26 March 2013

Gauteng ready for single ARV roll-out

The Gauteng health department is ready for the roll-out of the new fixed dose combination (FDC) of antiretrovirals from April 1 this year, MEC Hope Papo said.


The Gauteng health department is ready for the rollout of the new fixed dose combination (FDC) of antiretrovirals from April 1 this year, MEC Hope Papo said on Tuesday.

"Patients will benefit more from FDCs because they simplify treatment, cutting down the number of tablets that a person has to take daily," Papo said.

"They also allow patients to take their medication more discreetly if that is what they prefer to do. With one-pill-a-day FDCs, adhering to your antiretroviral therapy is as simple as taking any other tablet."

Benefits of the new pills

Health Minister Aaron Motsoaledi announced the switch from the three-tablet-a-day regimen in December, saying that besides the convenience of taking fewer tablets a day, it would also cost the government less, and reduce the amount of space required for storage.

The one-pill-a-day FDC contains three different ARV medications --emtricitabine, efavirenz and tenofovir -- and is intended to replace three tablets.

"It is easy to take, highly effective and in no way inferior to taking three individual drugs," said Papo.

He explained that initially the supply of the multiple antiretroviral FDC might be insufficient to provide for all FDC-suitable patients, so patients had been prioritised for the initiation and switch.

First to receive the FDC will be new patients, adults, adolescents and pregnant women who are eligible to start antiretroviral treatment.

The second priority will be all pregnant women needing triple therapy, as well as breastfeeding mothers currently stable on an FDC compatible regimen. The third priority will be those who are virally suppressed currently on first line regimen requiring a switch due to toxicity of, for example, stavudine.

The other priority groups include:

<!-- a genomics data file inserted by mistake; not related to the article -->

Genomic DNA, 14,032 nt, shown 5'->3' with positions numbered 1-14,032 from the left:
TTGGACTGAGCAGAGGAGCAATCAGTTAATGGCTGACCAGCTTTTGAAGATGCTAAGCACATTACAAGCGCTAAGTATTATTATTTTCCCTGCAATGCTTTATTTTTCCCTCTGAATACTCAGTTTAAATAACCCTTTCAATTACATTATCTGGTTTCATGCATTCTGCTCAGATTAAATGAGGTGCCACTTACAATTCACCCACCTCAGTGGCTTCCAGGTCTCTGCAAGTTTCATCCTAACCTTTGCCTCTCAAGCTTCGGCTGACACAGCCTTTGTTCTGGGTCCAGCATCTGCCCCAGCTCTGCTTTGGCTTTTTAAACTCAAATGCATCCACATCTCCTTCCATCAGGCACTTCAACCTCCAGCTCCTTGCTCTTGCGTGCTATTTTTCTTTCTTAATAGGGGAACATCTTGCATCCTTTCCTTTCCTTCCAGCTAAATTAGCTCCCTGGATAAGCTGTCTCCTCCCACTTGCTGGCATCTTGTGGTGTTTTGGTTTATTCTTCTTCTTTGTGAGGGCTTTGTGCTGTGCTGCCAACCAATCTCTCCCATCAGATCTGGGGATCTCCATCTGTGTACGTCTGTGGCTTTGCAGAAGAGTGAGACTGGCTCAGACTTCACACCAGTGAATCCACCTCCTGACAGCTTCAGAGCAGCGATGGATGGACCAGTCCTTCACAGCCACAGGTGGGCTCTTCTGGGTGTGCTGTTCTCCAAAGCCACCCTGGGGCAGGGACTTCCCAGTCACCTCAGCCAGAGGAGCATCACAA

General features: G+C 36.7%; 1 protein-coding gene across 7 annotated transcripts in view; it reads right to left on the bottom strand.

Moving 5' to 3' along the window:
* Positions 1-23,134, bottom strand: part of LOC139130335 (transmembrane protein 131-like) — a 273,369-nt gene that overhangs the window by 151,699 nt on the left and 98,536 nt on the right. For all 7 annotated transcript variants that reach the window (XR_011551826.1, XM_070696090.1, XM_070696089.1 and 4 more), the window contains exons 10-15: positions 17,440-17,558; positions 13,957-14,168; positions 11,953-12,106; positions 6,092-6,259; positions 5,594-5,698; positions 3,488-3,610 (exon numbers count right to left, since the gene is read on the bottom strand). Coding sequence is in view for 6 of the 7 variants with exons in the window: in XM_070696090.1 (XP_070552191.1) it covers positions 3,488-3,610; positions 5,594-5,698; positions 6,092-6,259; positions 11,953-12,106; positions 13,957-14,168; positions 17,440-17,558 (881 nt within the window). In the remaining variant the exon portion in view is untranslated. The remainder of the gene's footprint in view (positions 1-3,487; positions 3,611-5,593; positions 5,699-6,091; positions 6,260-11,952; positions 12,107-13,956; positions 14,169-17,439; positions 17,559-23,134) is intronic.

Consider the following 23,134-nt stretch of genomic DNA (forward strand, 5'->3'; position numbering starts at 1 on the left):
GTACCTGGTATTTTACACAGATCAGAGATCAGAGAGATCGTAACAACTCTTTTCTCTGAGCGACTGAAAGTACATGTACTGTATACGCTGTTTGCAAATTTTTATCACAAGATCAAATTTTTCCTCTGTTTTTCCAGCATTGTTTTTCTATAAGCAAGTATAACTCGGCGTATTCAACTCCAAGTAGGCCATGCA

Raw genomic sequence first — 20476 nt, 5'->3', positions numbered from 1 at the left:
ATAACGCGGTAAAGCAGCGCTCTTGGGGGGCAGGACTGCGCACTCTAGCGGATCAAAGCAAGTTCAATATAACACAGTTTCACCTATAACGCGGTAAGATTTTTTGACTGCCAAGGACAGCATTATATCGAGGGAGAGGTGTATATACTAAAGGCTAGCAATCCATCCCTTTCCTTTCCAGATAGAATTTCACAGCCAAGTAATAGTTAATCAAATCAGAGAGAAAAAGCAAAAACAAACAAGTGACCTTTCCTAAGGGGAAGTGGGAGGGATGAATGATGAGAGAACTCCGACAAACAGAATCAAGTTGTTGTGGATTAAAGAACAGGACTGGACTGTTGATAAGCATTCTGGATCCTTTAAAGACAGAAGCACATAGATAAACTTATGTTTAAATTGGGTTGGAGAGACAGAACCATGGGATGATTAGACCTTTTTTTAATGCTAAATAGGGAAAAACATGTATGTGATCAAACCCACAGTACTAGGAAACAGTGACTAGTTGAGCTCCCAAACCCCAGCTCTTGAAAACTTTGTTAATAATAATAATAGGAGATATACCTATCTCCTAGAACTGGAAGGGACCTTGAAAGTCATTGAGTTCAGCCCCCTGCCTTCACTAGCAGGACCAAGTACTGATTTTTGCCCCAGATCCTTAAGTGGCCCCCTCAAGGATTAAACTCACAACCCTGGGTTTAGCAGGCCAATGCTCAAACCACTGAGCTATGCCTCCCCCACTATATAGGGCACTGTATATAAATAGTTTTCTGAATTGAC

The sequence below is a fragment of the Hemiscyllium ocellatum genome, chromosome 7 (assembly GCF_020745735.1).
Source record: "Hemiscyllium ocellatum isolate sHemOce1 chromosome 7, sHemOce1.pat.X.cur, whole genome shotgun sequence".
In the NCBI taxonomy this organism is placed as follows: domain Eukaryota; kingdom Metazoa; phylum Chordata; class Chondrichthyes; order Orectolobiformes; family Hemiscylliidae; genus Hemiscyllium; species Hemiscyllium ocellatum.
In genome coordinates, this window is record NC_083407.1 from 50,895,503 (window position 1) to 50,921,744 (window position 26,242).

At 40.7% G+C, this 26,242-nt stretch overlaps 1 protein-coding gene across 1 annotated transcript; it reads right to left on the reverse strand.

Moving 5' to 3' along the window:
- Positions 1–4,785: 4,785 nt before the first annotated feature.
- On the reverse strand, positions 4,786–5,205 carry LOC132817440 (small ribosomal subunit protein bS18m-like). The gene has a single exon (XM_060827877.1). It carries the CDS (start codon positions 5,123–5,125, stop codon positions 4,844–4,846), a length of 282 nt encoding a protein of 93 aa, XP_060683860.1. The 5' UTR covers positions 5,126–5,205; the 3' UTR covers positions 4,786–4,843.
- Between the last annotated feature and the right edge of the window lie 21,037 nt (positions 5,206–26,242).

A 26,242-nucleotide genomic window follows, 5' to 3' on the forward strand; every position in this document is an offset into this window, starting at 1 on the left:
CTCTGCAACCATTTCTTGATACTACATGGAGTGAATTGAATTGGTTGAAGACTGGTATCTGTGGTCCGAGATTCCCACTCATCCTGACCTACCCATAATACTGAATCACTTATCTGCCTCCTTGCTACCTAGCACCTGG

• people currently stable on an FDC compatible regimen with tuberculosis infection;
  • patients currently stable on an FDC compatible regimen with other illnesses such as hypertension, diabetes mellitus, etc;
  • patients currently stable on a Tenofovir Disoproxil Formulate (TDF)-based regimen and who request a switch to a FDC; and;
  • patients currently stable on a TDF-based regimen who, after counselling, agree to a switch to a FDC.

Most patients initiated on the FDC are not expected to encounter problems, but if they experience any significant side effects, they are urged to consult their healthcare provider.

Although the FDC is a larger tablet, it is not significantly larger than the usual tablets so swallowing should not create problems. There is no liquid FDC formulation currently on the market and crushing or dissolving the FDC undermines bio-equivalence and should be avoided.

Papo said all pharmacists and health care workers had been trained on the fixed dose combination and were able to counsel on the important information they would need.

"We have emphasised the need to counsel all patients, especially the stable ones, who are not included in the priority groups for the FDC so that they understand why they are not being switched to an easier option," said Papo. National health department spokesman Joe Maila said stock deliveries to all provinces were going well and all supplies were expected to be in place by April 1.



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Dr Sindisiwe van Zyl qualified at the University of Pretoria before working for an HIV/AIDS NPO in Soweto for many years. She was named one of the Mail & Guardian's Top 200 Young South Africans in 2012.

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